This article contains spoilers for The Missing and Deadly Premonition
This article contains talk of transphobia, suicide and violence.
Most of the games I end up liking have custom characters. From skateboarding game to open world mayhem makers it’s easier to put myself into a character that looks like me. Or more that looks like my ideal self. There’s always elements of the perfect you in games. The perfect soldier who can take down 100s of enemies. Even games that are not as violent have it, even my fav romance games include some great leaps of confidence I find myself too nervous to do in real life.
In those games where I couldn’t make my own character I would have to find bits of myself to connect with those characters. That’s just the nature of being a minority in a world where media is more likely to give leading roles to white cis het men. However even when a game would portray someone closer to me I would often push it away. I liked my own creations better. Anytime I saw a trans woman in a game I hated her because she was the ugliest reflection of me possible.
In 2010 future cult classic game Deadly Premonition came out. Both a murder mystery of the Twin Peaks variety and a horror game where you shoot horrible creatures in an alternate world it’s a fascinating game. The story and it’s odd eccentric characters is what drew people to it, full of quotes and moments that were ripe to be spread over the internet. I first found the game through Giant Bomb’s dueling let’s plays that I would jump between. As someone who never saw Twin Peaks I was immediately brought into it’s weird world and then I was violently shoved out of it.
Thomas MacLaine is the assistant of the Sheriff and a bit of a bumbling, meek character. It’s not until a later moment in the game where Thomas is revealed to be involved in the rash of killings the game is about. With this there’s also the reveal of the previously male presenting Thomas in a dress and wig, their stubble suddenly more visible when paired with the lipstick they are wearing.
It’s not clear how Thomas identifies. They are never given a chance to talk about it, instead becoming a raving villain fully dedicated to their love of one of the male main villains. It’s not long after their reveal that they are impaled on a hook in a clock tower and is hoisted off screen, a scene that often elicits laughter for the sheer brutality of it compared to the stereotypical shrieking of Thomas before that. It’s a use of a trope that’s been used over and over in these type of stories. The freaky killer who thinks they are woman despite displaying very obvious male characteristics.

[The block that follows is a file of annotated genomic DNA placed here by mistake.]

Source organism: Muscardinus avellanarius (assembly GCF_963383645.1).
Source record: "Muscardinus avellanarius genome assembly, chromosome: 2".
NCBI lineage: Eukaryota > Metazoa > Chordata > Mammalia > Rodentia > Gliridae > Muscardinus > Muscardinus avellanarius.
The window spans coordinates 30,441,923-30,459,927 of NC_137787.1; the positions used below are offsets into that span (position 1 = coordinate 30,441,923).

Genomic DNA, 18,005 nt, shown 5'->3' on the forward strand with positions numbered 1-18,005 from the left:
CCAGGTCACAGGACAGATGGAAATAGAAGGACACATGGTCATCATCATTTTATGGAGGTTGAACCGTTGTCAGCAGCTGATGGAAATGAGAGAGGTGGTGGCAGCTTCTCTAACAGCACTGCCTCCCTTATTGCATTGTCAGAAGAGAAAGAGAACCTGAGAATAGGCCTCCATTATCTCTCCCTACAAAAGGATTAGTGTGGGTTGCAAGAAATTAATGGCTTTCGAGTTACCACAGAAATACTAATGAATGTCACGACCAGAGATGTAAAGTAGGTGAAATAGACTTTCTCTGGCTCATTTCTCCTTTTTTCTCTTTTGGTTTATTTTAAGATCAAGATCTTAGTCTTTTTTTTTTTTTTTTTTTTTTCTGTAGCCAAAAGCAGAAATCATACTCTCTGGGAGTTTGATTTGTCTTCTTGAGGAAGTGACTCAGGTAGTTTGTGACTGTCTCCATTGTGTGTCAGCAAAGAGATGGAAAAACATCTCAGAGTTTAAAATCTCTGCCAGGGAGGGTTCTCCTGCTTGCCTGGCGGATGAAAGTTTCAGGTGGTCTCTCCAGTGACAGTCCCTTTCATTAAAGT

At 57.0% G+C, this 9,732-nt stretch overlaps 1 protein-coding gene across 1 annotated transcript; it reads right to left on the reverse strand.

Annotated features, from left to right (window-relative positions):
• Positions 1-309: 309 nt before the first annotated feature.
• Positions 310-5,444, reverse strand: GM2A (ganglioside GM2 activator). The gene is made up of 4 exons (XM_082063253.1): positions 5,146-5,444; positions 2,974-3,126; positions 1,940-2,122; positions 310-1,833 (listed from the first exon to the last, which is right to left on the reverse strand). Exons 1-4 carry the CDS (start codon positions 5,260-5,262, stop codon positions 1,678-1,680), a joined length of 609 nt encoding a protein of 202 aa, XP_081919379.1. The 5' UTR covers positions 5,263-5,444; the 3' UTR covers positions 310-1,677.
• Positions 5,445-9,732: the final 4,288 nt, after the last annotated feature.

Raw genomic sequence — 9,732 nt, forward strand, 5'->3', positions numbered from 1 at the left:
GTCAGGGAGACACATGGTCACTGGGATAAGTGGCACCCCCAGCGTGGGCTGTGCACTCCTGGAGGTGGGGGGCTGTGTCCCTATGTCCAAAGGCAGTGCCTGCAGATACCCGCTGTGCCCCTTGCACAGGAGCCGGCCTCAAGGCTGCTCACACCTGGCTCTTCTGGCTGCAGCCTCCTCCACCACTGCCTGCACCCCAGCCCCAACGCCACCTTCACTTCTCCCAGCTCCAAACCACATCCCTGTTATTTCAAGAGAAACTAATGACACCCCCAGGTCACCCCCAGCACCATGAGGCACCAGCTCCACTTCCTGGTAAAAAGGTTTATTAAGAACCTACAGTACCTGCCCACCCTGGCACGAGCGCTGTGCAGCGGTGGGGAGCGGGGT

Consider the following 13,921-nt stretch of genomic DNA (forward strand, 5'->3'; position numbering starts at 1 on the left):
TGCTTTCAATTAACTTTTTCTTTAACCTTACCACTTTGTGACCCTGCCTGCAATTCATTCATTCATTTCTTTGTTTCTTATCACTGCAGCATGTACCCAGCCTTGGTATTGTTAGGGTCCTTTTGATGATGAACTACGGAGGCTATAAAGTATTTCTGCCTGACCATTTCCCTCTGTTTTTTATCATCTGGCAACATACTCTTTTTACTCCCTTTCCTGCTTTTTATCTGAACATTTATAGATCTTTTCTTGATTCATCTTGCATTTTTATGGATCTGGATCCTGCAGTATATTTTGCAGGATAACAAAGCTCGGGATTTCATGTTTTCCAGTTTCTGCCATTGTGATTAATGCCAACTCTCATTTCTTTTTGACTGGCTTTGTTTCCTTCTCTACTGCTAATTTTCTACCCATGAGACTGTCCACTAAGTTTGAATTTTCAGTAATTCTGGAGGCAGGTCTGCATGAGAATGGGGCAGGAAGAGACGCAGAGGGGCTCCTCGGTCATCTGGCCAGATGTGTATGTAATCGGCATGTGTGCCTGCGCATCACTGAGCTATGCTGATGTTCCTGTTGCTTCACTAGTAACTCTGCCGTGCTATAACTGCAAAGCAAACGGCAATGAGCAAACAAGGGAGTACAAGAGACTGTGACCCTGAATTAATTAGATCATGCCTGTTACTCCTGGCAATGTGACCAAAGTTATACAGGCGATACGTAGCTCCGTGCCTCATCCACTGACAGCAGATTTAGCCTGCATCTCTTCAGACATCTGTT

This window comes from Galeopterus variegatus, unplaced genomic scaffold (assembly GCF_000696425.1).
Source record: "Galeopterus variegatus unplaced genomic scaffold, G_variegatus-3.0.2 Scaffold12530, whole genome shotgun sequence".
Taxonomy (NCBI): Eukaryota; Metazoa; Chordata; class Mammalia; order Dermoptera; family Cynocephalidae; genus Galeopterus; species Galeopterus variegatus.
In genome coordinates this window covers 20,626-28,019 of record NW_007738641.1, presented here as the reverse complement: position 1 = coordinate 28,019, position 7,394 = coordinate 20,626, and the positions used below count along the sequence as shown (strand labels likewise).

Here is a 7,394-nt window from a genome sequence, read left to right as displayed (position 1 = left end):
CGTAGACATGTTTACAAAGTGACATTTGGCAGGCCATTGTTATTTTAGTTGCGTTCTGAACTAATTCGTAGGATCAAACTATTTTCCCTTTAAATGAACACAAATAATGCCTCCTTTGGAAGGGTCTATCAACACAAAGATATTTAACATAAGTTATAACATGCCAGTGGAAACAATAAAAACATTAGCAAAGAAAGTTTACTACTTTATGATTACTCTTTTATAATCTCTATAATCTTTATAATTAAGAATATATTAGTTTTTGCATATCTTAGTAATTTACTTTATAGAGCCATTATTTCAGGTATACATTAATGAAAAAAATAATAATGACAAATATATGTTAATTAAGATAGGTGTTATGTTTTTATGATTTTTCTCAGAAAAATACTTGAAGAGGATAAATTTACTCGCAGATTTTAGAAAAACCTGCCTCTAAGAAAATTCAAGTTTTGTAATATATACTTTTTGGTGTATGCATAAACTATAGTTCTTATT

That is not the last time we see Thomas, that’s when the game comes to an end after loads of twists and turns. As main character Zach looks back at the various woman killed over the course of the game (a whole other conversation) Thomas is standing right there in a red dress. The game tries to have sympathy for Thomas but it’s too little too late after the earlier sequence. While the game may perceive Thomas as one of the “Goddesses of The Forest” it’s also is glad to indulge in playing the appearance of them in a dress for shock and horror.
I was still not fully aware of my own trans identity at the time but I for sure knew I wanted to be a girl and that seeing Thomas hurt. It felt like that in a game full of wacky eccentric characters the one that most seemed like me was the freak. Even an aberration in a world of different people. I still like Deadly Premonition. I ended up buying a copy of it and even brought it to PAX. Through a long series of jokes it ended up being signed by Dave Lang to me in a name that is no longer my own. “This game is so you” it read, a little joke that as I stared at it for years on my various bookshelves just ended up making me feel more depressed until I threw it in a box in my closet.
I didn’t play another game designed by SWERY for the next few years. In that time a lot of things changed. I came out as trans, I moved, my taste in games changed and what I was willing to put up with changed as well. I found smaller games that represented me better. Little visual novels made by trans women about our experiences. I followed SWERY’s career both out of interest and just cause he seemed like a nice guy. He leaves birthday messages to people he follows, it’s sweet. However as his latest game came out and I saw people praising it I was scared. Scared that I would be spurned again from that world as the freak.
The Missing: J.J. Macfield and the Island of Memories is a side scrolling puzzle game where you play the titular JJ. She and her friend Emily come to the island for what seems to be a relaxing, possibly romantic, camping trip under the stars. It doesn’t take long for things to go wrong. Emily is being chased by a ghostly figure holding boxcutters and JJ is seemingly killed by lightning only to pull herself back together in grisly fashion.